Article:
Graduated..but Still in School

February 19th, 2016 · No Comments

Morris at work at Tippett Studios

Morris Callegari is a 2009 BCF Scholar. He graduated from UC Riverside in 2014 with a BA in Art and is an illustrator/graphic designer. While in college, he wasspike the marketing director for UCR’s event planning board and led a team responsible for promoting campus events. He had the opportunity to design posters for speakers and acts like Spike Lee and 2 Chainz. Spike Lee even complimented Morris’ artwork! Despite his incredible talent, Morris is humble, thoughtful, and probably the nicest, most helpful guy you will ever meet. He is always one of the first scholars we turn to when we need artistic advice, someone to lead games of pictionary at our holiday party, a t-shirt design for a race, or a blog article. He is currently working as a Production Coordinator at Tippett Studios in Berkeley. In this post, Morris shares his approach for pursuing his dream and finding success.

When did you decide you wanted to be an artist and how did you figure out the type of art that interested you? 

I never chose to be an artist. Let me explain. I'm a very tame person now, but according to my mom, I was the exact opposite when I was a child. She said that if she put paper and drawing utensils around me, I would finally shut up. As a kid, I enjoyed cartoons and drew them at every given opportunity. I think my career path was decided for me, because I just never stopped drawing. And I'm nowhere near done yet, because my ultimate goal is to have a show of my own that reflects what I care about, educates, and is entertaining for kids as well as adults.

Did you ever doubt yourself or your choices? 

In college, as well as in the world, a lot of people will indicate your value by your major/profession. People are often impressed by someone in the engineering/sciences/law professions, but if you say you're an artist/writer/historian, a common response is, “oh okay, that's cool.” Although this is part of the reason I doubted myself, just know that people are weird. Don't take it personally. I knew what I wanted to do with my art, and I truly don't care how people view it. Having that type of attitude definitely helps keep me from getting depressed.

What was the most helpful thing you did while in college to explore your passions?fish

The most helpful thing I did was to cast a wide net to figure out what I liked and didn't like outside of my major. The two things that really stand out were taking an entomology (study of insects) class and joining my school’s event planning board. Entomology is random, I know, but a huge part of drawing anything is understanding how things are structured. You can be a terrible at rendering an artwork, but if you understand how to anatomically piece the human body(or insect) together by drawing it, there’s value in that. And after understanding how something is put together, I can easily draw it from memory. In terms of my school’s event planning board, it helped me realize what my leadership style is. Because of my work with the group, I know that I'm decent at talking in front of crowds but where I really shine is conveying an idea, scheduling, and developing clear instructions for team members. College is not just about taking classes. It’s about finding out who you are.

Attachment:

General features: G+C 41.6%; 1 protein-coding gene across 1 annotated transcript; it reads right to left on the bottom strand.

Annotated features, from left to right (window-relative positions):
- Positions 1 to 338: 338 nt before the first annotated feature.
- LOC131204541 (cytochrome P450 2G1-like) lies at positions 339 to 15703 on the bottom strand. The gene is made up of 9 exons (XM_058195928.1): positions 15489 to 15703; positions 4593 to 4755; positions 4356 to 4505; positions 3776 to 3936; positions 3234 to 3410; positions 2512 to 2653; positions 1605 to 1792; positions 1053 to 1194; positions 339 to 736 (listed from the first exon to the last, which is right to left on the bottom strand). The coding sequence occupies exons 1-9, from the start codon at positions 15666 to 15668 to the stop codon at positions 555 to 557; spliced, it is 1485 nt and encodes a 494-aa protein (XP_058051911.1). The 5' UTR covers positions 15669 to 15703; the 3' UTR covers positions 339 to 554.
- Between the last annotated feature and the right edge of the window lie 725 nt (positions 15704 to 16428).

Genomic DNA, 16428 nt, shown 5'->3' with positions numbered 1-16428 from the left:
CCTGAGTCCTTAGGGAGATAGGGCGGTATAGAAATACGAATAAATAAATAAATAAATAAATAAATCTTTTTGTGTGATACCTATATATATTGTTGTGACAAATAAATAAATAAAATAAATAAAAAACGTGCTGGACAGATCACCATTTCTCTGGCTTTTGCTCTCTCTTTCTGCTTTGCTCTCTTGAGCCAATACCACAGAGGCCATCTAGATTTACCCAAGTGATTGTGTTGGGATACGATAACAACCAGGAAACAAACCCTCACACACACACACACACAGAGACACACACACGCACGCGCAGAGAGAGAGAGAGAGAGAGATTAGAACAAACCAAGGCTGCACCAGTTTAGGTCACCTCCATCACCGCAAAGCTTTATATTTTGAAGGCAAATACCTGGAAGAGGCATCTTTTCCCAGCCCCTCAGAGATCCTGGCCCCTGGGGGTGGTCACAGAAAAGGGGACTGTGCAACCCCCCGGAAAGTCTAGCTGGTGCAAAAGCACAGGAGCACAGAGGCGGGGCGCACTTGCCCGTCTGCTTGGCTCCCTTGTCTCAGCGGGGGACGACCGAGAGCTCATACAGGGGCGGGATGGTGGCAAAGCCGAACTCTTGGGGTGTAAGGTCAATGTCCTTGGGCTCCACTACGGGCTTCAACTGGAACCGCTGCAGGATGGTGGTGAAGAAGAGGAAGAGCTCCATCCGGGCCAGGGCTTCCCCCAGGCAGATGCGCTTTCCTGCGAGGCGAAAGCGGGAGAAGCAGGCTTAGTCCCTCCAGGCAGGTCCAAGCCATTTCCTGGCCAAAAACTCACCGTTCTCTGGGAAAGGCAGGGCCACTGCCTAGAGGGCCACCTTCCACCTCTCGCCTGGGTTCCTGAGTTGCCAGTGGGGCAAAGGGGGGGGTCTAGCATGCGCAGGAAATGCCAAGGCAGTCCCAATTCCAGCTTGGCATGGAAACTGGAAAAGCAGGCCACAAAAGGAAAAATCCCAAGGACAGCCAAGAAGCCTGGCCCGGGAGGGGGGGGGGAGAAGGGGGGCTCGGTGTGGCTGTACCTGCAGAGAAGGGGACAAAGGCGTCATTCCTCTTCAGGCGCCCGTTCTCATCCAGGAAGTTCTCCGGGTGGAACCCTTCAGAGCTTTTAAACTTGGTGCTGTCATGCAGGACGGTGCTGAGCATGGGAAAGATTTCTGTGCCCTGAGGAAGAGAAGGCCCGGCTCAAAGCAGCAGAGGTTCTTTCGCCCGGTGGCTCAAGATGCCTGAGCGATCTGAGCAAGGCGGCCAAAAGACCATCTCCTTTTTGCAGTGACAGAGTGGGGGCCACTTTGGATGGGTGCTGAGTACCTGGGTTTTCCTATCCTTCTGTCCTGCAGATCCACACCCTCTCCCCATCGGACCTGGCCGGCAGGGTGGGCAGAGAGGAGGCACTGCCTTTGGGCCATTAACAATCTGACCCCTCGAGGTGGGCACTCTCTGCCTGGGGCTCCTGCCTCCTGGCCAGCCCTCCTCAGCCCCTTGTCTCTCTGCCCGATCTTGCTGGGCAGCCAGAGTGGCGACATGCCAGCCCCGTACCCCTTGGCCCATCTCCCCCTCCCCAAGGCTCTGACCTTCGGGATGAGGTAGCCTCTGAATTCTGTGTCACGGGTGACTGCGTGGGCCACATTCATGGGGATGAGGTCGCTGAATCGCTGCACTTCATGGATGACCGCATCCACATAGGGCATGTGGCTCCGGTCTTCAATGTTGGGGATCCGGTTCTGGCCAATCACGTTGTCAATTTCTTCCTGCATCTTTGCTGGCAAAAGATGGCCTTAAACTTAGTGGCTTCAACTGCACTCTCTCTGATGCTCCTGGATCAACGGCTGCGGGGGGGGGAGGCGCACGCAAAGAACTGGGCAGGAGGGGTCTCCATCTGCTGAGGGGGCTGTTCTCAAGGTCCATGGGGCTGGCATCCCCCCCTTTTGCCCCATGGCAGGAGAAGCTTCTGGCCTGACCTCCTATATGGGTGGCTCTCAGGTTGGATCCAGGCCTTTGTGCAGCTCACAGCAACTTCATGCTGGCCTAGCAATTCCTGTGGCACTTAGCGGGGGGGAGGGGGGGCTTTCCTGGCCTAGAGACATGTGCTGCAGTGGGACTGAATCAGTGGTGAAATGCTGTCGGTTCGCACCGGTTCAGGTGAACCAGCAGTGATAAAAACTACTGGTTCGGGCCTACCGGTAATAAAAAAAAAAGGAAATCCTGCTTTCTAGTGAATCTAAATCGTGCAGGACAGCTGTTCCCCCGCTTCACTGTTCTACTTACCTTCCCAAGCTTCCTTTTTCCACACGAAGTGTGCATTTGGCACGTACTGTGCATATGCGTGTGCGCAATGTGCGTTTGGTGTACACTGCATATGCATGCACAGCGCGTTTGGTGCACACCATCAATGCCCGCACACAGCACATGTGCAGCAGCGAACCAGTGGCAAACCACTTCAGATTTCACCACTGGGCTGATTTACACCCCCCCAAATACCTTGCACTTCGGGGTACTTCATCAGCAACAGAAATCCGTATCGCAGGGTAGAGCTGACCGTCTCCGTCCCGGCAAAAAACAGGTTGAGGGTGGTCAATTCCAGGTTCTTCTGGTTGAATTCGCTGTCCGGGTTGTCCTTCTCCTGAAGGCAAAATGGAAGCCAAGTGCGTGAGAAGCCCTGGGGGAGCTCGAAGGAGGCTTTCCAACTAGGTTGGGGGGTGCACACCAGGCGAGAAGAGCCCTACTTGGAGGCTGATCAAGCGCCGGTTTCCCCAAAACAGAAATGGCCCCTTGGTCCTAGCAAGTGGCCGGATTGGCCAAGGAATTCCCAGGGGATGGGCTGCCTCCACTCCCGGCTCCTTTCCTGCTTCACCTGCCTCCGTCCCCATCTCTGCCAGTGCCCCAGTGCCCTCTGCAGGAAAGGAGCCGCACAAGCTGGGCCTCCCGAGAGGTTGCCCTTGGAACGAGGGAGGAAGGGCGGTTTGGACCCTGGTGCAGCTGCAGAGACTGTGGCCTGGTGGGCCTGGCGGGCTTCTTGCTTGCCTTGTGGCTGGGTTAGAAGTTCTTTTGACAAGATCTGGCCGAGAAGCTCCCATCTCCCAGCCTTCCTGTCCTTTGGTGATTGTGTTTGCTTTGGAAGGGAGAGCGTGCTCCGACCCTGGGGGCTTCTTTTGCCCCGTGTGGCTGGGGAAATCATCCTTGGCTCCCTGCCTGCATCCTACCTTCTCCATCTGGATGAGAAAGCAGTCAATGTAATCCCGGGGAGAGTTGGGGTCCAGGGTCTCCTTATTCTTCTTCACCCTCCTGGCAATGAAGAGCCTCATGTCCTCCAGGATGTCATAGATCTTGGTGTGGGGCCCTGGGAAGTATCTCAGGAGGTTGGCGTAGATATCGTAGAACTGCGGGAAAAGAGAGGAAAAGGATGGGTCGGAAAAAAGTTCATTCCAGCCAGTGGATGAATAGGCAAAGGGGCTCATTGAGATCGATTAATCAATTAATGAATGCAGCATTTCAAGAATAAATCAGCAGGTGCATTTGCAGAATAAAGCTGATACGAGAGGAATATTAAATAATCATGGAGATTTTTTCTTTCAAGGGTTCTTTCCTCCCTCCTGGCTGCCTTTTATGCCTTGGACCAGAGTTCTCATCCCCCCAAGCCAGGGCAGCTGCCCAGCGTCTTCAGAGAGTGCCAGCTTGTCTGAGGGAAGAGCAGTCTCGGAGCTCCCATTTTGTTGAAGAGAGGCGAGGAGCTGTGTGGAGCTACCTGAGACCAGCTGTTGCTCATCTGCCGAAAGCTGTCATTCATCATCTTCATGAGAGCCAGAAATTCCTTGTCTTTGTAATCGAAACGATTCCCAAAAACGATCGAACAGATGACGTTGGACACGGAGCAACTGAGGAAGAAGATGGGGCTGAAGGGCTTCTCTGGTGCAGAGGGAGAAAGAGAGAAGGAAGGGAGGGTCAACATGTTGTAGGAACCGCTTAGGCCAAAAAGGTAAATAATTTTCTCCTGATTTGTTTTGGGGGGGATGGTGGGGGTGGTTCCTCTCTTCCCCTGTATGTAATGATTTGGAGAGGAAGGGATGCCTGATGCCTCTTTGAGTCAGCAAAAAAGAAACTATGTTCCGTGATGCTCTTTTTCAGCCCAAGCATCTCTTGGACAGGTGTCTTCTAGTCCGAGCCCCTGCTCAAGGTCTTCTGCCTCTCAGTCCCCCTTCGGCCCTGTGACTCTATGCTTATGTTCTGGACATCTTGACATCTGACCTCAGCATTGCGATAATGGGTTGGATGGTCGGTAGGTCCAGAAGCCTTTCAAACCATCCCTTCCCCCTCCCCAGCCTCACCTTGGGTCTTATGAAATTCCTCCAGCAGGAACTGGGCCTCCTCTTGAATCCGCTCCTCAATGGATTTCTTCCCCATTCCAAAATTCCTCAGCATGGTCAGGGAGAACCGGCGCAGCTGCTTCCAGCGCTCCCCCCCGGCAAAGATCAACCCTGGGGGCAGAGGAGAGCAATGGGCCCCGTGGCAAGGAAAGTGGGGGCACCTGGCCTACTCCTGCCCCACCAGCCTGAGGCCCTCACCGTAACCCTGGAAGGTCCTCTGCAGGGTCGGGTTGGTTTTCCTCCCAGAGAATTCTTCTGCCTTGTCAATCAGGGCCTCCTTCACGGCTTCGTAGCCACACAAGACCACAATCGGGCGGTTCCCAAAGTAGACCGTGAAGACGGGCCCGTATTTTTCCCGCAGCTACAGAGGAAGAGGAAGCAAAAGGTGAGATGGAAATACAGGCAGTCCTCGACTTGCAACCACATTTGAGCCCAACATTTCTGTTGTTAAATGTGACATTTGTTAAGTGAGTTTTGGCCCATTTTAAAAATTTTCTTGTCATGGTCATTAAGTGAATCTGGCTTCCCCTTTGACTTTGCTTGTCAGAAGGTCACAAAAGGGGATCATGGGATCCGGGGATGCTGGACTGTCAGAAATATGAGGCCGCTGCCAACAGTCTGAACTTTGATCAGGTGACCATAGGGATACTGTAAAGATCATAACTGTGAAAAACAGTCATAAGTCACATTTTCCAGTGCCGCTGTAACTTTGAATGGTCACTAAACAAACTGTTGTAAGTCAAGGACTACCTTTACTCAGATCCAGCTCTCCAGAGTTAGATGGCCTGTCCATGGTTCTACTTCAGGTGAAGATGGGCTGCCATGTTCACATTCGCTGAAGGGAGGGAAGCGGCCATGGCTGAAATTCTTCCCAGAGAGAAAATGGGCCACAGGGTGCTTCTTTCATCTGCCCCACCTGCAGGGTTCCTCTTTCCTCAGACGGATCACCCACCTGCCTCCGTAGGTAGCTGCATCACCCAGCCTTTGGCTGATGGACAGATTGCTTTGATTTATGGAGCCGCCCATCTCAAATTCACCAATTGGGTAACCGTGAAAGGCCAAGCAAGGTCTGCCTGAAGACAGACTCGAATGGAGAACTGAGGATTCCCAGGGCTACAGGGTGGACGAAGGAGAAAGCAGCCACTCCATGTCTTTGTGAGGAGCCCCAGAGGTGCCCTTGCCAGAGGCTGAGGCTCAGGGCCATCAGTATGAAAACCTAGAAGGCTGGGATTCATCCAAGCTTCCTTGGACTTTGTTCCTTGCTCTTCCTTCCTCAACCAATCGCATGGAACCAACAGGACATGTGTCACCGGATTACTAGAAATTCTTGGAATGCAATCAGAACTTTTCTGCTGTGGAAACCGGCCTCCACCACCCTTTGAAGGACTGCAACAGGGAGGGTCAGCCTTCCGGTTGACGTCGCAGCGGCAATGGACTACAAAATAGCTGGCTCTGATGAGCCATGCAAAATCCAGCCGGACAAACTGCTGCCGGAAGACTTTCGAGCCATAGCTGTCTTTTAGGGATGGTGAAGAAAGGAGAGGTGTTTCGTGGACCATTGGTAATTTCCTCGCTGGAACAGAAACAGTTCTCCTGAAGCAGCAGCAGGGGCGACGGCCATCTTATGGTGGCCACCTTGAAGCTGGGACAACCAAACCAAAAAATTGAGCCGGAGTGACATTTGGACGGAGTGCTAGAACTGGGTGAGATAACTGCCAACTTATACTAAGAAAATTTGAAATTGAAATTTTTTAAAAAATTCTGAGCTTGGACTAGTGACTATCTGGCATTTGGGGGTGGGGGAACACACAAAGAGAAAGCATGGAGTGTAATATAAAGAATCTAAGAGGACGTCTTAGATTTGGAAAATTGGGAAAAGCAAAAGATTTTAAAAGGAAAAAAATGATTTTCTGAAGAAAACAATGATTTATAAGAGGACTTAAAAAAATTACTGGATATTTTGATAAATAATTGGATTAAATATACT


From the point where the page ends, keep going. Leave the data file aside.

If you could do it over, would you approach your college experience any differently?

I want to say that I should have gone to a school that taught art more geared towards animation. But when I think about it, if I didn't go to UC Riverside, I would have never had such a valuable leadership role, and I don't think I would have had as much confidence as I do today. Also, as I do more research, I see that the people going to art schools often have close to the same style and goals in mind. But since I don't want my style to be like everyone else's, and I don't have the same goal as the majority, I believe I've made all of the correct decisions so far.

You spent some time in Japan after graduation. Why Japan? How did you support yourself? What was the impact on you as a person/artist?

The decision to go to Japan was kind of on a whim. I knew it would be difficult to get an art job immediately after graduation considering I didn’t have any connections. I figured that if I’m going to be unemployed, might as well do it in style. So I bought a ticket with some money saved up, did a pretty extensive GoFundMe campaign to help me stay longer, and, by some miracle, I was able to raise enough money to stay in Asia for 5 months. I worked in hostels as a glorified janitor in exchange for a bunk bed. But it was cost-free and gave me the ability to focus my funds towards food and experiences. I am not overly outgoing, and I was in a place where almost no one spoke English. In order to get anywhere, I had to speak broken Japanese and make myself understood. At first, I was shy and nervous about speaking, but after a while, I would immediately talk to people in Japanese. Sometimes, I would meet a new person and make plans to meet up later. That ability to approach strangers, while not even knowing the language, made it much easier for me to do this back in the US.